The mastery of skill development is a process that takes place over a period of time and for successful and optimal performance this process needs to proceed through all the necessary stages at the appropriate developmental ages of children. This can be very generally summarized as follows:

Approximate,Developmental Age* (years) Skill,development
6 – 8 or 9 The essential skills such as skipping, hopping, jumping, throwing,,catching, hitting and swimming required as the foundation for more complex physical activities and sports
8 or 9 – 11 or 12 General sport skills suitable for a variety of activities and sports
11 or 12 – 15 or 16 Sport specific physical, technical, tactical and mental skills to compete at higher levels
15 or 16 upwards Sport specialisation for “serious” competition or for non-competitive participants to become active for life

*Developmental age refers to the degree of physical, mental, cognitive and emotional maturity of a child which may be different to their chronological age, i.e. their age in years since birth.

So how can you as coaches encourage those that you coach to develop a high mastery orientation? Here are some practical tips. By focussing on the process the results will take care of themselves.

  • Reinforce effective process goal setting. For example, “What throwing skill am I trying to improve during today’s practice session?”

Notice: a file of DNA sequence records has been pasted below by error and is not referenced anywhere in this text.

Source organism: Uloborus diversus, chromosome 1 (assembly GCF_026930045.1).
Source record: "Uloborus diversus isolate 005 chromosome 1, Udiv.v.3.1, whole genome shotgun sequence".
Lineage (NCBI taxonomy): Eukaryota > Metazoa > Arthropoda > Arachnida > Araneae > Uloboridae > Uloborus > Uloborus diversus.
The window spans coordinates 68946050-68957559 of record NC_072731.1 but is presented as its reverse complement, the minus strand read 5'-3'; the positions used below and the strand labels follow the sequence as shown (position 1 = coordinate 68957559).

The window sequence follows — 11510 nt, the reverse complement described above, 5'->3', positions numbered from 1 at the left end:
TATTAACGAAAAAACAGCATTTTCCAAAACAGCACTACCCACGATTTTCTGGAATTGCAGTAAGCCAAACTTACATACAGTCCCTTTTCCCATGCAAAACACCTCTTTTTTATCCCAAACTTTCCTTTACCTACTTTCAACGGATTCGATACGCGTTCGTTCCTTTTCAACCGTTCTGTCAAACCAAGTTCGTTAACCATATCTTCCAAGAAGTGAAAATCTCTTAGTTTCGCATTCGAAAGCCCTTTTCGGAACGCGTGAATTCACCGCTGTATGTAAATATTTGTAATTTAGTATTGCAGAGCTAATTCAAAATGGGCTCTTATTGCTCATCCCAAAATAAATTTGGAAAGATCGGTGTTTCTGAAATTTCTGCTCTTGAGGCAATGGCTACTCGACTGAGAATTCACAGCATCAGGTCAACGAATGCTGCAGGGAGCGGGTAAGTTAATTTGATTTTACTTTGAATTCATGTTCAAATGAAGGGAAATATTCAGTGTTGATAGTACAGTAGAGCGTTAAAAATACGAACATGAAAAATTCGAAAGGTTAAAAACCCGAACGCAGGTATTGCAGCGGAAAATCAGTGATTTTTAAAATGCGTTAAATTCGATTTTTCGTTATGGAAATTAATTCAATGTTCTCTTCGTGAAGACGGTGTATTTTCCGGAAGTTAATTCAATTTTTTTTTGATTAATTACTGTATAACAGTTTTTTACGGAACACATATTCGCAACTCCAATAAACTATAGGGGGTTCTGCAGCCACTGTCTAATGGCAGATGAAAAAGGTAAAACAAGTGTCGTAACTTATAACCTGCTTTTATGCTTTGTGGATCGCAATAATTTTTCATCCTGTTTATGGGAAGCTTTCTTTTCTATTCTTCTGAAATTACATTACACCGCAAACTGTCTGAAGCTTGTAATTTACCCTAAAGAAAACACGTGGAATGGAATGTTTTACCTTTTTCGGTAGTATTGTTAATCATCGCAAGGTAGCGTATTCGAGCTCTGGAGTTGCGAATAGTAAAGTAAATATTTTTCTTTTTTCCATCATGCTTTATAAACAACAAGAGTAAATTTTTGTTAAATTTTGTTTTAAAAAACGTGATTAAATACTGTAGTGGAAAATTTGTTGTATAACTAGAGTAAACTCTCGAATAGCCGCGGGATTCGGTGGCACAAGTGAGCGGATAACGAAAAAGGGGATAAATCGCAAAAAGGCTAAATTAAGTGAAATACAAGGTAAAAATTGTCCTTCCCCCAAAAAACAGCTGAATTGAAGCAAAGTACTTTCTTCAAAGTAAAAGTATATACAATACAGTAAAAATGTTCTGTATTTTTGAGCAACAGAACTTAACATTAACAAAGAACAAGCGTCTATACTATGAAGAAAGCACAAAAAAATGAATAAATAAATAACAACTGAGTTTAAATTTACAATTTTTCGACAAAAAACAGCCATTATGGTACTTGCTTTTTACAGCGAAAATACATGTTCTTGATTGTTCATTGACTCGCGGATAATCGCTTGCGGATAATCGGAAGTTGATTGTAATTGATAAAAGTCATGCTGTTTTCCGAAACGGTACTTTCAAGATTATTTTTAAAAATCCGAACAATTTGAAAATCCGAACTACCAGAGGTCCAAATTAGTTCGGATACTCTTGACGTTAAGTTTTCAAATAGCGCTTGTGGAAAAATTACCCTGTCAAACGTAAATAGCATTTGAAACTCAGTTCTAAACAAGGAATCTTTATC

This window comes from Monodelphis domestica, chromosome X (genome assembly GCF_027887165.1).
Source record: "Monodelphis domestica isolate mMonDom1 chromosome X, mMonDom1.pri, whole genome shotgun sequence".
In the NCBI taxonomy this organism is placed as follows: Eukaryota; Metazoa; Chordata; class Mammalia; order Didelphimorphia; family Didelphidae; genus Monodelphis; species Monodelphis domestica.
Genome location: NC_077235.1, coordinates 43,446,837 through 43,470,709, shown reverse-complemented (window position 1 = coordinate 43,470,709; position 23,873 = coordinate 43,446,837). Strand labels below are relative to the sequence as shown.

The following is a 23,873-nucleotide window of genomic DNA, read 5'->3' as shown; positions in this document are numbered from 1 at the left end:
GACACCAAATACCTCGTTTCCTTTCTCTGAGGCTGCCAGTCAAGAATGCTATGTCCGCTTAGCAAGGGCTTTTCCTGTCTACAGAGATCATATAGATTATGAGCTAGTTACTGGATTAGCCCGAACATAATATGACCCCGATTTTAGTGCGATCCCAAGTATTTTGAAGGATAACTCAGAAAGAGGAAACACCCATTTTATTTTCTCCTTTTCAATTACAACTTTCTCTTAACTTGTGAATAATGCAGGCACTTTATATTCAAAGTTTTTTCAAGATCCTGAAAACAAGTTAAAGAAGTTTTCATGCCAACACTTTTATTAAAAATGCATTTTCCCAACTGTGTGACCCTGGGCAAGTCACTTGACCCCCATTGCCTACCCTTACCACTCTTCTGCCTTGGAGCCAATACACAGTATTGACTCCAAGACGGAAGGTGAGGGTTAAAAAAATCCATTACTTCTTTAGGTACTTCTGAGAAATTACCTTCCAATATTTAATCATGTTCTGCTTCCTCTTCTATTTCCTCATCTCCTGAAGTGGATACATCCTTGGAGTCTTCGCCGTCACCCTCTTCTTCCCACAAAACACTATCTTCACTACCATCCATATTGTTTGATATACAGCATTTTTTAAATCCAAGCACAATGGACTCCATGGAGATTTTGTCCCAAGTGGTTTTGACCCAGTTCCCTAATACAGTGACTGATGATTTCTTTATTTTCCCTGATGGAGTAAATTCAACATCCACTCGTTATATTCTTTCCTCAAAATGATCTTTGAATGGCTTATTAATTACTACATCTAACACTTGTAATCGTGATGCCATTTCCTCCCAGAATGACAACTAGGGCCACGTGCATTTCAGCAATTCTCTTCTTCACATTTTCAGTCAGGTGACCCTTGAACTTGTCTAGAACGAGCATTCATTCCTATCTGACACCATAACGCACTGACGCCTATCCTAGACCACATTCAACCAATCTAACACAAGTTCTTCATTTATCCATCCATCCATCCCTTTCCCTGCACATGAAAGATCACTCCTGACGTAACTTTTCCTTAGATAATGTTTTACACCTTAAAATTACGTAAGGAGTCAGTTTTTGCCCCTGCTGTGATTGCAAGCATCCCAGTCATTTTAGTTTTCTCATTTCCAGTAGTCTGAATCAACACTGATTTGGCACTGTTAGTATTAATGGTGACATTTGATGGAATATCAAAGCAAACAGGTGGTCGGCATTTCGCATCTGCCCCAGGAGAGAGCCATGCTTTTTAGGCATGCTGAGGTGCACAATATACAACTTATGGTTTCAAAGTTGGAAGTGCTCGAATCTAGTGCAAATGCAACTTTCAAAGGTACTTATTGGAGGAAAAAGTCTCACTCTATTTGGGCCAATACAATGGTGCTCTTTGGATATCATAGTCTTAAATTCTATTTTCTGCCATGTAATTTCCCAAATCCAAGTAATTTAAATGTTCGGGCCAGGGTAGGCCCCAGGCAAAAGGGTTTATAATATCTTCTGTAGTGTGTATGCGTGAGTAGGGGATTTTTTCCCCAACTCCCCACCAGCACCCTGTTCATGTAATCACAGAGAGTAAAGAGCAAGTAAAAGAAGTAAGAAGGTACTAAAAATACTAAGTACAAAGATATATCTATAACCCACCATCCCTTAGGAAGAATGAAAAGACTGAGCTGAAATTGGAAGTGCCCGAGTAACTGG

• Emphasise the value of hard work & persistence. “Did I put in my best effort today?”
  • Connect with your athletes. Do you understand each athlete on an individual basis and know what encouragement will get a specific player to participate and perform to the best of their ability
  • Emphasise individual progress. Each child’s progress should be “measured” against his/her own potential.
  • Reward skills improvement as well as acknowledging those that perform at the highest levels.
  • Encourage critical self-observation. Each child should develop the ability to assess their own progress.
  • Reflect on their own performance and encourage self-discovery. By thinking about how a particular practice session or event went, children will learn to identify the strengths on which they can build and the mistakes which they can rectify through practice
“I’ve missed more than 9000 shots in my career. I’ve lost almost 300 games. 26 times, I’ve been trusted to take the game winning shot and missed. I’ve failed over and over and over again in my life. And that is why I succeed.” (Michael Jordan)


Gibson, B.  Performance implications of Physical and Mental Growth of the Young Athlete.  Edith Cowan University, Perth, Western Australia.  Coaches’ Information Service. 2008

Gould, D., Dieffenbach, K., Moffett, A.  The Development of Psychological Talent in U.S Olympic Champions. University of North Carolina, Greensboro. 2001

Hemery, D. In Pursuit of Sporting Excellence. A Study of Sport’s Highest Achievers. 1986

Thompson, J. The Double Goal Coach. 2002

Long Term Athlete Development